Category Archives: FOMC


The Important Insights From The FOMC Minutes No One Is Talking About

  • The FED’s “protect the market at all costs” attitude minimizes the risk of a severe bear market but increases the risk for an inflationary environment.
  • Trade deficits and low productivity are not good signs for the long-term, no matter the positive data from the labor market.
  • Until the focus shifts from central banks to real structural reforms, sluggish GDP growth could easily turn into a recession.


There are more important insights that can be gained by going through the FOMC minutes than by just reading the news about an eventual interest rate increase. An interest rate increase of 0.5% won’t change much. It will give the news something to talk about for two weeks and from then onwards it will be business as usual. Structural risks and what the FED is ready to do or not do in the case of turmoil is what will determine our investing returns.

The Patient Needs Stronger Medicine

The FOMC minutes start with a discussion about the implementation of a monetary framework, clearly stating that since the 2009 crisis, heavier intervention is needed to stabilize the markets and the economy. Before the crisis, a few rate cuts or increases and minimal market asset purchases were enough to reach stability. This can be clearly understood by having a look at the FED’s balance sheet. It increased fivefold from 2009 to 2014.

figure 1 fed balance sheet
Figure 1: FED’s total assets. Source: FRED.


For investors, this is important because it tells us that the FED will use all the tools at its disposal to keep the economy and markets stable. This minimizes the risks of a severe bear market as capital injections will be immediate, but it also increases the risks for an inflationary environment.

The Economy & Inflation

The economy shows mixed signs. On one hand it is doing very well with the latest jobless claims data at only 262,000, extending the period below 300,000 to 76 weeks which is the longest since the 1970s. On the other, weak manufacturing data, a trade deficit and growth from consumption alone keep the FED from decisively increasing rates.

The unfortunate thing is that adding jobs is easier than solving structural issues. With low productivity and a trade deficit, it is difficult to expect miracles from the U.S. economy in the long term, which again indicates that some international diversification and inflation protection should be welcome in the long term.

Inflation is still only at 1% indicating that something isn’t working as planned. Low interest rates and lots of cheap capital have spurred investments which increases the supply of goods, sending prices down, not up. Such a situation enables the FED to keep rates low and sustain the economy, but nobody knows how long such a situation will last. The FED is just postponing the reach of the 2% inflation target, which is now set for beyond 2018.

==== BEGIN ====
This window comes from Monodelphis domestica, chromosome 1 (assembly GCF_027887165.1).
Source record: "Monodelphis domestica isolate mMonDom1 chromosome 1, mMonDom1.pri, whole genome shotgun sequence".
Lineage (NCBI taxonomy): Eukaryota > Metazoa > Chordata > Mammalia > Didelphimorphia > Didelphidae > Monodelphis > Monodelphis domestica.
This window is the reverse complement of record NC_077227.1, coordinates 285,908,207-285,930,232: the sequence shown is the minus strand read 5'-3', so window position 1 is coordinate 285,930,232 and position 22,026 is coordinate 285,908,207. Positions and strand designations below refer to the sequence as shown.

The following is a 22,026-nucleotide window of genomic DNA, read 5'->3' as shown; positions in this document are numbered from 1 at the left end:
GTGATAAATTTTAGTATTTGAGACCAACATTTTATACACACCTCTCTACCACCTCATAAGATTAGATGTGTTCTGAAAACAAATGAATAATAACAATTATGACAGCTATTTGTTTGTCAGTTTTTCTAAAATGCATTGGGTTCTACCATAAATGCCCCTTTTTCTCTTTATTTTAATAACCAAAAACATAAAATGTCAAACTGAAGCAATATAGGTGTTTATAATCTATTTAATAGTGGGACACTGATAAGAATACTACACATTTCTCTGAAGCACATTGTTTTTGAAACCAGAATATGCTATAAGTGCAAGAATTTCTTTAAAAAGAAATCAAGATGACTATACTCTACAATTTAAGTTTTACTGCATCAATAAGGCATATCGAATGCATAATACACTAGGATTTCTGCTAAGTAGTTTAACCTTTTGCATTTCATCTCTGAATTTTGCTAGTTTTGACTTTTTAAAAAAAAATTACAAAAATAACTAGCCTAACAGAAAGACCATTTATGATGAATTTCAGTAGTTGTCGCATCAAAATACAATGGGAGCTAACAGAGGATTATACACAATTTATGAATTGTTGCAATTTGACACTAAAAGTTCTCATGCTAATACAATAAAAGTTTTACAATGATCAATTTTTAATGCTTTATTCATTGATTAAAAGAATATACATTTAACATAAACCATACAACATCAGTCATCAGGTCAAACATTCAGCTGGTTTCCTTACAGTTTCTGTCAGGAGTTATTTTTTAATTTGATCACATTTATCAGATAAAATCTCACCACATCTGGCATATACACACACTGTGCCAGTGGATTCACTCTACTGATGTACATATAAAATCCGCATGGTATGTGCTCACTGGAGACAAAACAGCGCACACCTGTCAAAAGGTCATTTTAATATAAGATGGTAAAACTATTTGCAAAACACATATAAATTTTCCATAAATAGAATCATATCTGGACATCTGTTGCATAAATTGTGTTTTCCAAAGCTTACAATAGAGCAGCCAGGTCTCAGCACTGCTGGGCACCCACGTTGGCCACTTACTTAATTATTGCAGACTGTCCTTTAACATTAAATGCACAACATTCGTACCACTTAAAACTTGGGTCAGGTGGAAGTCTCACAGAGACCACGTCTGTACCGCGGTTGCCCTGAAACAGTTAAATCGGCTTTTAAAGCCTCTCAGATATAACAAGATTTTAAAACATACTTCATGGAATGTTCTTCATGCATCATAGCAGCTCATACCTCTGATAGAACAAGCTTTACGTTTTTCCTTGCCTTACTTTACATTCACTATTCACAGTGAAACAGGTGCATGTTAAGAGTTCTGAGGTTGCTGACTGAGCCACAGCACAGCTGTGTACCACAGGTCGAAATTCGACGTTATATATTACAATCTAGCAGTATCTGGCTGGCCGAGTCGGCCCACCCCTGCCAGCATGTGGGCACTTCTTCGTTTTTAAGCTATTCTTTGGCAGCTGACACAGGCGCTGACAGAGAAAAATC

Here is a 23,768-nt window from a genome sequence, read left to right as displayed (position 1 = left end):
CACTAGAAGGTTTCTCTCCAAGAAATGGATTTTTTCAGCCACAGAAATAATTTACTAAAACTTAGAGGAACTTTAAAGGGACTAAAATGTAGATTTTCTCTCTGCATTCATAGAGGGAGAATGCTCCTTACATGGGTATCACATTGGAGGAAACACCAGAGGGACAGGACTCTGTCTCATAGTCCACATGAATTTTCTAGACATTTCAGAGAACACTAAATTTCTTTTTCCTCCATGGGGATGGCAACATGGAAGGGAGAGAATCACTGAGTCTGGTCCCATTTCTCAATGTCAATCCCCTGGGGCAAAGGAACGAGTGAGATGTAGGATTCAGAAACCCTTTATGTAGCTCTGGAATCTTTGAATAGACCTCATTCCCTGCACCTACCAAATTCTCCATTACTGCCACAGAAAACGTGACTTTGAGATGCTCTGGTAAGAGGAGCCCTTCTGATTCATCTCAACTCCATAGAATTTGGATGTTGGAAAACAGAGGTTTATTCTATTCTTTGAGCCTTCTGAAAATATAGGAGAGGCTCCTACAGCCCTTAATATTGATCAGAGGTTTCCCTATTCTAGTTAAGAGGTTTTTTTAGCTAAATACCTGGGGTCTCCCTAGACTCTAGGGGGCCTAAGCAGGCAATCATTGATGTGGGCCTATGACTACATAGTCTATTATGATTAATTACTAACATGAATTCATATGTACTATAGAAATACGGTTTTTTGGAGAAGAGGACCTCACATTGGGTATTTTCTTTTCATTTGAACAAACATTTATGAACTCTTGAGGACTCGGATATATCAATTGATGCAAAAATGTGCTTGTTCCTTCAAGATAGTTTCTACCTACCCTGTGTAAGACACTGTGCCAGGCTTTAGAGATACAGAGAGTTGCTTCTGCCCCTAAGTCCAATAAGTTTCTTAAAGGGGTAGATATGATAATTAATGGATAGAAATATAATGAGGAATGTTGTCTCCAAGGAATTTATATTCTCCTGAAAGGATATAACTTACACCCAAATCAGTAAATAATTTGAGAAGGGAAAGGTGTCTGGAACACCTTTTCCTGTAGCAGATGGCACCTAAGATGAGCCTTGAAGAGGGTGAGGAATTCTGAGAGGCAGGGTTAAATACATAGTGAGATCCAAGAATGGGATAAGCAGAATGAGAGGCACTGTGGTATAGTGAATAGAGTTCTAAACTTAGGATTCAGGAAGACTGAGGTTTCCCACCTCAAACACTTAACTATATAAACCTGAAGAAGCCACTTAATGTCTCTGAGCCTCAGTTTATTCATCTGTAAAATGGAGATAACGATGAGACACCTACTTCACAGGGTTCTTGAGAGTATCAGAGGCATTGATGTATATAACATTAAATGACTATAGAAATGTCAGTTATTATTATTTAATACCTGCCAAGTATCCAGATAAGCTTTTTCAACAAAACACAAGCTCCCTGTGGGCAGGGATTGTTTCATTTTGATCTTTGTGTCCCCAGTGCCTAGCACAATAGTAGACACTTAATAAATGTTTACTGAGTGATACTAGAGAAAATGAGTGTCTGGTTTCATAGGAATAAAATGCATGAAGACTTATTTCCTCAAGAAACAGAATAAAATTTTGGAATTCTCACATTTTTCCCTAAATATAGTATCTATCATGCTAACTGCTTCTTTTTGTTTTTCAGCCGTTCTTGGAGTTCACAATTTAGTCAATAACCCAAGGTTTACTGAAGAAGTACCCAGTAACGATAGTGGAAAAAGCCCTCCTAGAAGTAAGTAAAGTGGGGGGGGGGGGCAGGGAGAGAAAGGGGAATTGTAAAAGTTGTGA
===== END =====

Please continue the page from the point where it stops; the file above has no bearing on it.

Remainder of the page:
The sluggish GDP growth forecast and an economy relying on easy-to-hire jobs and consumer spending indicates that monetary easing did what it can do and now it is time for something else to step in. Structural reforms, lowering student debt and investing in infrastructure might be reasonable ideas, but until the focus is on monetary policy, the risk is high that this slow growth will turn into a recession.

The Situation in Europe

The European central bank released its policy meeting minutes a day after the FED. Europe is still a few years behind the U.S., asset purchases and direct financing programs are the norm but have no influence on inflation or economic growth. Inflation in the EU zone is at 0.8% while industrial production is contracting and GDP growth is below 1%. For the ECB, the good news is that unemployment has decreased from 10.2% to 10.1% and youth unemployment is “only” at 20%.

Similar data clearly indicates that other actions are necessary for the reach of sustainable economic growth. The terrible unemployment rate signals severe structural issues that cannot be amended by monetary policy. At least the situation in the U.S. looks much better after taking a look at Europe.


Everyone expects miracles from central banks, but those miracles only work for a short while. Hopefully structural reforms will enable future economic growth. Until then, we have two situations on our hands as investors.

  • Situation Number 1 – Central banks will intervene at any sign of market and economic weakness with more stimulus, minimizing the risks for long term investments. This means that we can stay long, but we have to be careful to watch for the point in time when the majority of people in the markets understand that monetary policies do not suffice.